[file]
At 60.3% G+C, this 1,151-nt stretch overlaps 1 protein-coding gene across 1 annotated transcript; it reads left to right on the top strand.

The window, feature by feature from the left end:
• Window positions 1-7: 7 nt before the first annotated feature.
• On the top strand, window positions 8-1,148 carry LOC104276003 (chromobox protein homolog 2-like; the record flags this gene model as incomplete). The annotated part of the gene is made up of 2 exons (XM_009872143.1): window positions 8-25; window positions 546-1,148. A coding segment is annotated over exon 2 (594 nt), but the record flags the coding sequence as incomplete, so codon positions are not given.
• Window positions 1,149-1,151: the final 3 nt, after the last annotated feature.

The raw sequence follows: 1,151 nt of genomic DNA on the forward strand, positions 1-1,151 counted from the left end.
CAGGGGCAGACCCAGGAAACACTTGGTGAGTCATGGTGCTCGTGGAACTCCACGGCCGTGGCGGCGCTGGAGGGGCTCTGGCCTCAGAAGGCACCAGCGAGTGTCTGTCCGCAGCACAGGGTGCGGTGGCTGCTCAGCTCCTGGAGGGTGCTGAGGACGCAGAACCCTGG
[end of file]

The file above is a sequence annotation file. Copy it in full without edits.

At 60.3% G+C, this 1,151-nt stretch overlaps 1 protein-coding gene across 1 annotated transcript; it reads left to right on the top strand.

The window, feature by feature from the left end:
• Window positions 1-7: 7 nt before the first annotated feature.
• On the top strand, window positions 8-1,148 carry LOC104276003 (chromobox protein homolog 2-like; the record flags this gene model as incomplete). The annotated part of the gene is made up of 2 exons (XM_009872143.1): window positions 8-25; window positions 546-1,148. A coding segment is annotated over exon 2 (594 nt), but the record flags the coding sequence as incomplete, so codon positions are not given.
• Window positions 1,149-1,151: the final 3 nt, after the last annotated feature.

The raw sequence follows: 1,151 nt of genomic DNA on the forward strand, positions 1-1,151 counted from the left end.
CAGGGGCAGACCCAGGAAACACTTGGTGAGTCATGGTGCTCGTGGAACTCCACGGCCGTGGCGGCGCTGGAGGGGCTCTGGCCTCAGAAGGCACCAGCGAGTGTCTGTCCGCAGCACAGGGTGCGGTGGCTGCTCAGCTCCTGGAGGGTGCTGAGGACGCAGAACCCTGG